Then he said to them, “These are my words that I spoke to you while I was still with you, that everything written about me in the Law of Moses and the Prophets and the Psalms must be fulfilled.” Then he opened their minds to understand the Scriptures.
Over the years, several films have sought to portray the sheer brutality surrounding Jesus’ crucifixion—the unrelenting, unmitigated torture that transformed Christ into little more than a barely conscious mass of blood and flesh by the time He reached Golgotha. After viewing such a horrific scene, we may respond with tears and feelings of pity and remorse, or with confusion, wondering, Why did this have to take place? What actually happened here?
But however moved we may be, witnessing Jesus’ crucifixion—whether in person, as the disciples did, or through an artist’s rendering—is not enough in and of itself to bring an individual to saving faith. Rather, we meet Jesus savingly and definitively primarily through God’s word. The apostle Paul exhorted fellow believers along these lines: “How then will they call on him in whom they have not believed? And how are they to believe in him of whom they have never heard? And how are they to hear without someone preaching? And how are they to preach unless they are sent?” (Romans 10:14-15). The great need of every age is the proclamation of God’s word.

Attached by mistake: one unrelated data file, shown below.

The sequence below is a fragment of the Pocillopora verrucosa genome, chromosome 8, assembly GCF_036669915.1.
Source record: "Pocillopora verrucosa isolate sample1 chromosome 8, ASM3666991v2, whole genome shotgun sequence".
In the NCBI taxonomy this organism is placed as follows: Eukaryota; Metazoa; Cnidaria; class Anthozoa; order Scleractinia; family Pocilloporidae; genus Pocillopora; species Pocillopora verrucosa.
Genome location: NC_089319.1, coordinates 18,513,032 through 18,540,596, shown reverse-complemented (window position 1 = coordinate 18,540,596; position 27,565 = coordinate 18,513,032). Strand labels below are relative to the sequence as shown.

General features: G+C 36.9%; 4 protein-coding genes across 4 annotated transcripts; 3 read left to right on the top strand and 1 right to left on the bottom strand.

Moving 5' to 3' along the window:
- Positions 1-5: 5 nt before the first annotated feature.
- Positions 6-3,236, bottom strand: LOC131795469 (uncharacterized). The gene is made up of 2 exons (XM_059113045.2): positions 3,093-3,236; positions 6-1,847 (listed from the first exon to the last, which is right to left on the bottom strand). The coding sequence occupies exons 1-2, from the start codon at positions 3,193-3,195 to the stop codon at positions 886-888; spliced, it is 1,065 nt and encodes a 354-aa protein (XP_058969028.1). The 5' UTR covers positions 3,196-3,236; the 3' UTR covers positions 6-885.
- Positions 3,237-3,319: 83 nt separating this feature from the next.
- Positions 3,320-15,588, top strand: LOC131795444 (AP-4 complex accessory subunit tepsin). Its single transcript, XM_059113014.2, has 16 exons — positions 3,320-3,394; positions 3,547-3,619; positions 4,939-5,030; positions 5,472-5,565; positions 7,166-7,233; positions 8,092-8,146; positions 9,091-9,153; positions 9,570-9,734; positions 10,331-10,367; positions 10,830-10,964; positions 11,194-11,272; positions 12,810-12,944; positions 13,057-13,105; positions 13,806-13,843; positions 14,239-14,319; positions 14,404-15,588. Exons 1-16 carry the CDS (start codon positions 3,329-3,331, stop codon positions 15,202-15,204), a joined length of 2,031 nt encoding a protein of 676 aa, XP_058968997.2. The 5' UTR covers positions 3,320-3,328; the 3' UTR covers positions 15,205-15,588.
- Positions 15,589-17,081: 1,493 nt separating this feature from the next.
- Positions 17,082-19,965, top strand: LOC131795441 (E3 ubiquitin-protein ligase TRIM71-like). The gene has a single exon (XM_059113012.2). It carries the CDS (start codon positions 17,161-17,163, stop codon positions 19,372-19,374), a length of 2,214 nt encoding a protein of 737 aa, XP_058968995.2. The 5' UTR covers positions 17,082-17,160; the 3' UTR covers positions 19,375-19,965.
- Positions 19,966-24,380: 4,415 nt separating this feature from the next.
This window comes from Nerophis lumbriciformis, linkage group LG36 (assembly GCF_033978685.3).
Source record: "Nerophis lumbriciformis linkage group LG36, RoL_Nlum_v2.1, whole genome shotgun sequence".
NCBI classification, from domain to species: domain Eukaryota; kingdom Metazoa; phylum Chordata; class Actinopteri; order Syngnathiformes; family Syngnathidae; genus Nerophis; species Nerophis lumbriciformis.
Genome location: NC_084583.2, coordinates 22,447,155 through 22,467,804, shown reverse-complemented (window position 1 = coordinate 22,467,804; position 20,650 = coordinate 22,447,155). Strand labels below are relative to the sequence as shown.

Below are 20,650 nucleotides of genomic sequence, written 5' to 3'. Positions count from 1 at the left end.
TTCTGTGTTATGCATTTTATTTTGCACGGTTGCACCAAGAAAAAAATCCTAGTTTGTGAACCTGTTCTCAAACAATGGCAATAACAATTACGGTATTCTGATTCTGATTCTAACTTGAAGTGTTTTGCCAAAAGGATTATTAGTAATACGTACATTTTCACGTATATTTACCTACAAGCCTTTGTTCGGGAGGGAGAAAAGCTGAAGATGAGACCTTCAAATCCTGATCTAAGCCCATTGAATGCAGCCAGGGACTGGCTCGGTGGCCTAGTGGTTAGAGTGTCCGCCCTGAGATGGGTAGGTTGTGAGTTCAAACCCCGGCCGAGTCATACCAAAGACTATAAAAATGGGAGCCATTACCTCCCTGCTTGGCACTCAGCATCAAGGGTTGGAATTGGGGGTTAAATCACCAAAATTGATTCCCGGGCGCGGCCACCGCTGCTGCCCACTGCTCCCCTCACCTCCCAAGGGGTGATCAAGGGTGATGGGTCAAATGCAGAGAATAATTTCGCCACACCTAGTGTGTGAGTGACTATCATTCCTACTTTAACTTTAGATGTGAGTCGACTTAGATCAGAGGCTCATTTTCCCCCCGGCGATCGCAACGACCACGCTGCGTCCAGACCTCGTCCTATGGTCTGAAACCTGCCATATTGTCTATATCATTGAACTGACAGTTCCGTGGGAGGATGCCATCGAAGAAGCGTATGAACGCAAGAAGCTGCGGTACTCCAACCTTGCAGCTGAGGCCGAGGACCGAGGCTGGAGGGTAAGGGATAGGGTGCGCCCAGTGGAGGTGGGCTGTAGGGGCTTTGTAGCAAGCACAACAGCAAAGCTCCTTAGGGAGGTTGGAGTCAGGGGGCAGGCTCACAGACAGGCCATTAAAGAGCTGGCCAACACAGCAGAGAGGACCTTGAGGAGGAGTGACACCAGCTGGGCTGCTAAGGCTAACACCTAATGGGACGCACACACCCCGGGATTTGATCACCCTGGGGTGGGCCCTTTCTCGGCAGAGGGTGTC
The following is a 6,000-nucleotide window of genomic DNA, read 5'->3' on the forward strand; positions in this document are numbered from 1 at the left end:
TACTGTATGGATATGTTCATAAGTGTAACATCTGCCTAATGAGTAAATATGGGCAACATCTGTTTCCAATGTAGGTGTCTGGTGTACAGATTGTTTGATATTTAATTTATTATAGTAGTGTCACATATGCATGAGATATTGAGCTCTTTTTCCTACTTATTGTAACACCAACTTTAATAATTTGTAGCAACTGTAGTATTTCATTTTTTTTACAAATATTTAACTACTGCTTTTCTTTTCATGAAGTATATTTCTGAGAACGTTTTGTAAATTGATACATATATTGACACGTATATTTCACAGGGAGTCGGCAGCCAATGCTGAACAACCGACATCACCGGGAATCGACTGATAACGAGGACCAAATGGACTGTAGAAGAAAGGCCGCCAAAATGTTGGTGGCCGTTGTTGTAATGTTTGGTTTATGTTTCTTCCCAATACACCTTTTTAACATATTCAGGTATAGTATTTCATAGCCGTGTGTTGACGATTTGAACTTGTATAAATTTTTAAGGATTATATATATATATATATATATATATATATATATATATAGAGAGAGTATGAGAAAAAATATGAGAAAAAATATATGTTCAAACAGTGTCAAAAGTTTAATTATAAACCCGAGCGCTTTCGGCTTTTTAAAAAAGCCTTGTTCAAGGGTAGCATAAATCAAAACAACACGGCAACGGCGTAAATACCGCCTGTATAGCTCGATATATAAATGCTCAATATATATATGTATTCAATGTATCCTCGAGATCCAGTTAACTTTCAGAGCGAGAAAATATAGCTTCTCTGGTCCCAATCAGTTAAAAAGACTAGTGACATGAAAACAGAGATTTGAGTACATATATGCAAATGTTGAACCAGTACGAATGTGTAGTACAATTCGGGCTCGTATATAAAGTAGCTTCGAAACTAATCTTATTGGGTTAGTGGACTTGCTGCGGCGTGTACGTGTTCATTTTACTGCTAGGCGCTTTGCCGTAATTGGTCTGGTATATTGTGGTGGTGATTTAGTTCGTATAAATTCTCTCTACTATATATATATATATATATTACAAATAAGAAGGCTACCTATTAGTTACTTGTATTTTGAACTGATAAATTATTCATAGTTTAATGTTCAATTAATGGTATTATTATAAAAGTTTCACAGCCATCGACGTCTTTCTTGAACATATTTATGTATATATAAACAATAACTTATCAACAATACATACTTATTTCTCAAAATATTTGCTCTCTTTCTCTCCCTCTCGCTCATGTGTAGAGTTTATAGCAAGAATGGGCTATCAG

This was the purpose of Jesus’ interaction with the disciples in Jerusalem on the first Easter Sunday. They were confused and despairing following Jesus’ crucifixion. Then, as they cowered in a locked room, their Savior appeared, frightening them (Luke 24:37). And how did He still their souls? He assured them of His physical resurrection; but He also pointed them back to God’s word, which He’d spoken to them before His resurrection and which they would still have after He had ascended back to heaven. He gave them information and then He gifted them with illumination: He “opened their minds to understand.”
What these disciples needed is what we need: to meet Jesus in the pages of Scripture. We may not be able to see Jesus physically, but we can read all that they read: all that is written about Him in the Old Testament and in the apostolic teaching of the New. We can see Him there as He opens our minds to do so. We need more than intellectual ability (though that is necessary); we need His supernatural activity. We need to ask the Spirit of God to show us the Lord Jesus, our Savior, as we read. May this humble prayer therefore be the cry of your heart today: “Lord, make the book live to me.”
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Devotional material is taken from the Truth For Life daily devotional by Alistair Begg, published by The Good Book Company, thegoodbook.com. Used by Truth For Life with permission. Copyright © 2021, The Good Book Company.